Arrowhead brings back Melville's farm in Pittsfield
PITTSFIELD -- "This ‘all' feeling ... you must often have felt it, lying on the grass on a warm summer's day. Your legs seem to send out shoots into the earth. Your hair feels like leaves upon your head. This is the all feeling," Herman Melville wrote to Nathaniel Hawthorne.
When Melville lived here on Holmes Road, Hawthorne lived a wagon-ride up the road in Lenox. And Melville wrote to him in summer, in the breaks from getting in his hay.
Kristen Laney of Pittsfield, the new farm manager at Arrowhead, has been reading about Herman Melville's life as she tills his fields.
She feels his attachment to the land in his writing, and she relates to it. He spent summers here in the Berkshires at his uncle's farm, she said, and he loved the place. He understood farming as a relationship to the land.
"It's a shame he had to leave when he did," she said. "It's something he would have enjoyed continuing."
As she stands on the lawn beside his house, building a wooden roof for a moveable shelter for 23 hens and a rooster, she is continuing it for him.
On Tuesday, June 24, Laney will hold an open house and welcome visitors to learn about her new CSA farm at Arrowhead and to meet her chickens -- six varieties of heritage breed birds: Plymouth Barred Rock, Silver Speckled Wyandotte, Speckled Sussex, Chantecler, Buckeye and Buff Orpington.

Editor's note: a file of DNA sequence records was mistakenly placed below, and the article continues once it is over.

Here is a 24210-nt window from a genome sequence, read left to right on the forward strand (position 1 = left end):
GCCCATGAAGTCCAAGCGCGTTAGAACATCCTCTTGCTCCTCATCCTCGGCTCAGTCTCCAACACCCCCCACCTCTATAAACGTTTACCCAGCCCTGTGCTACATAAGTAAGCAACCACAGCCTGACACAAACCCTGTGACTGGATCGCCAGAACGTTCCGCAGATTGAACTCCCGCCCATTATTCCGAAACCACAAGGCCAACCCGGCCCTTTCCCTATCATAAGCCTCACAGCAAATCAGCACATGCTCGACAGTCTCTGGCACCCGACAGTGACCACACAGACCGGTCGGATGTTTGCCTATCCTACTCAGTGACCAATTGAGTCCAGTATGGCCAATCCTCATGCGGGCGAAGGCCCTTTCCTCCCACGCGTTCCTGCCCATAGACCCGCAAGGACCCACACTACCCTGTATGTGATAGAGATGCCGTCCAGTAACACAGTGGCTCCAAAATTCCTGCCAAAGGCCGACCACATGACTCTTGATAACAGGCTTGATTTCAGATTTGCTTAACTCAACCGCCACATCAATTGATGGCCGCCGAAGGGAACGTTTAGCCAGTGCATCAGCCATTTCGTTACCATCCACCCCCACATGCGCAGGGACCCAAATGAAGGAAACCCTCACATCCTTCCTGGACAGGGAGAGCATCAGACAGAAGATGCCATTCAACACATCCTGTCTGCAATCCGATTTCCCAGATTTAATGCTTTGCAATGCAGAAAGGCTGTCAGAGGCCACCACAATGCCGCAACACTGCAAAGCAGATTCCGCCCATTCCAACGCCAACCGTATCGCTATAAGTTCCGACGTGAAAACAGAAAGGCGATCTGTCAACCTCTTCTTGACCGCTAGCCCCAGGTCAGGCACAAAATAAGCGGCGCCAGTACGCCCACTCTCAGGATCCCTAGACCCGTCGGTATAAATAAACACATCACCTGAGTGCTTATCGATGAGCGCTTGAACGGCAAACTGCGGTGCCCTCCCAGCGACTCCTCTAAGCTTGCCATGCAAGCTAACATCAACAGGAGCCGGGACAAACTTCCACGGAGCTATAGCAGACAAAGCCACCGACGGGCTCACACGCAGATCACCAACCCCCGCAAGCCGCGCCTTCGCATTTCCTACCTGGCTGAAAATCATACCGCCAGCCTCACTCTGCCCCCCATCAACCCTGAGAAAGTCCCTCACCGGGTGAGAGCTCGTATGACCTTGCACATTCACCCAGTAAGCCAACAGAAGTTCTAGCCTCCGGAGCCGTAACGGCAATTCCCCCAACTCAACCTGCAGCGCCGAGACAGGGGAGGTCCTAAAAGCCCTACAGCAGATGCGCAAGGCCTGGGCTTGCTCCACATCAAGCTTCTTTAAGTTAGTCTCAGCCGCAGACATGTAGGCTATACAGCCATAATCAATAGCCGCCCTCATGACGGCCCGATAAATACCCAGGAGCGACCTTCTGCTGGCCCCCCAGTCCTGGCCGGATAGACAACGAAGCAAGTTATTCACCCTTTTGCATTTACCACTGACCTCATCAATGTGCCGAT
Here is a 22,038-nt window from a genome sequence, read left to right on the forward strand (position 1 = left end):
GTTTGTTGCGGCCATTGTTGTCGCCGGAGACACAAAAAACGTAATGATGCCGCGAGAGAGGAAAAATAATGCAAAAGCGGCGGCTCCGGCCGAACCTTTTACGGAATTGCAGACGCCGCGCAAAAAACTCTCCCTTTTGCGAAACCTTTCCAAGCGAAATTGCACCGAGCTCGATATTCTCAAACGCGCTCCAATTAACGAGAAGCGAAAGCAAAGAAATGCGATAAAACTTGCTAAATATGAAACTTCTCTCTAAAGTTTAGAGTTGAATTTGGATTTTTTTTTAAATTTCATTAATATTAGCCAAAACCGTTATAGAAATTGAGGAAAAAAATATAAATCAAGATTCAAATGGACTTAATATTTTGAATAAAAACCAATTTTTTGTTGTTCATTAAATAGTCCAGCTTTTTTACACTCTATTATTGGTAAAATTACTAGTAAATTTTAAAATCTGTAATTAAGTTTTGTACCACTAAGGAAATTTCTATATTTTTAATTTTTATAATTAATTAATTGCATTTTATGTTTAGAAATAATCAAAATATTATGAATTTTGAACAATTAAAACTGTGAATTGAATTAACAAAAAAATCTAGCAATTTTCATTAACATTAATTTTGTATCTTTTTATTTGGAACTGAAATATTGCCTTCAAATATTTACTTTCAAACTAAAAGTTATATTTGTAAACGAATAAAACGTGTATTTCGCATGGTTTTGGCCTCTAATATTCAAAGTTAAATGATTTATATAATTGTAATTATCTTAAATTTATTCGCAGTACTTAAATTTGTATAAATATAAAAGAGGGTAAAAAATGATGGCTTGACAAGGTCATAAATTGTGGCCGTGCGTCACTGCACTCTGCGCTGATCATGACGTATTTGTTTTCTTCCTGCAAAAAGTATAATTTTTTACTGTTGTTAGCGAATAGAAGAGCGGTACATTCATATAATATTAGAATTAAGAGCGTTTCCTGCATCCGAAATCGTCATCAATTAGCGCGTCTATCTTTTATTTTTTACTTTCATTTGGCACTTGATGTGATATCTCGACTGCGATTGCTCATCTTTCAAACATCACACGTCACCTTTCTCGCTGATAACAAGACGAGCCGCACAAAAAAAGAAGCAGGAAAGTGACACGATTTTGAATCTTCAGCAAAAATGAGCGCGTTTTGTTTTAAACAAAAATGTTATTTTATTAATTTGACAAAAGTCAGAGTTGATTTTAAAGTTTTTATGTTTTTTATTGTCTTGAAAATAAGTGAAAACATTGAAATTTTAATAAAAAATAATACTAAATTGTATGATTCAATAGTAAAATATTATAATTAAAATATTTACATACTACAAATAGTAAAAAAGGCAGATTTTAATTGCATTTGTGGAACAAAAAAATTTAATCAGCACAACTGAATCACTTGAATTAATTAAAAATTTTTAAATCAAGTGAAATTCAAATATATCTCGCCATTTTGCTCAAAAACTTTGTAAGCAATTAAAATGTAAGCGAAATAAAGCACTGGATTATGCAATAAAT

"I did a lot of research," she said, wanting birds to be cold-hardy, good foragers, good layers and friendly.
She had originally considered keeping a backyard flock, she said, but she met Will Garrison, curator of the Berkshire Historical Society at Arrowhead (at the library -- she and Garrison have daughters the same age), and they began to talk about farming Herman Melville's land.
"Will and I have stood here for years looking at the fields in winter and wanting a farmer, and here she came," said Betsy Sherman, executive director at Arrowhead.
They have offered a 10-share CSA for this first summer and sold out the shares by early spring, she said.
They wanted to start small, Laney said, and to build a community, a group of people committed to the endeavor, each for their own reasons -- for fresh vegetables, because they have gardened with her, because they care about the property.
She has come to farming through friendship, a love of the feel of the earth and a love of good food.
"I love to cook, I love community -- I'm a Whole Foods kind of gal," she said. "I was the only kindergartner who didn't like McDonald's."
But she did not grow up with close contact with farms or gardens. Her great grandparents had a garden, she said, and some of her family grew a tomato here and there. She has a background in environmental science and geology, but she first got to know life on a farm after college.
She and her then-fiancé were looking for a place to get married, she said, and Holiday Brook Farm in Dalton let her work for a summer to pay for the wedding there. She had a summer in the fields, and she and her husband were married there, at the farm, with a reception in the barn. She lighted at the memory.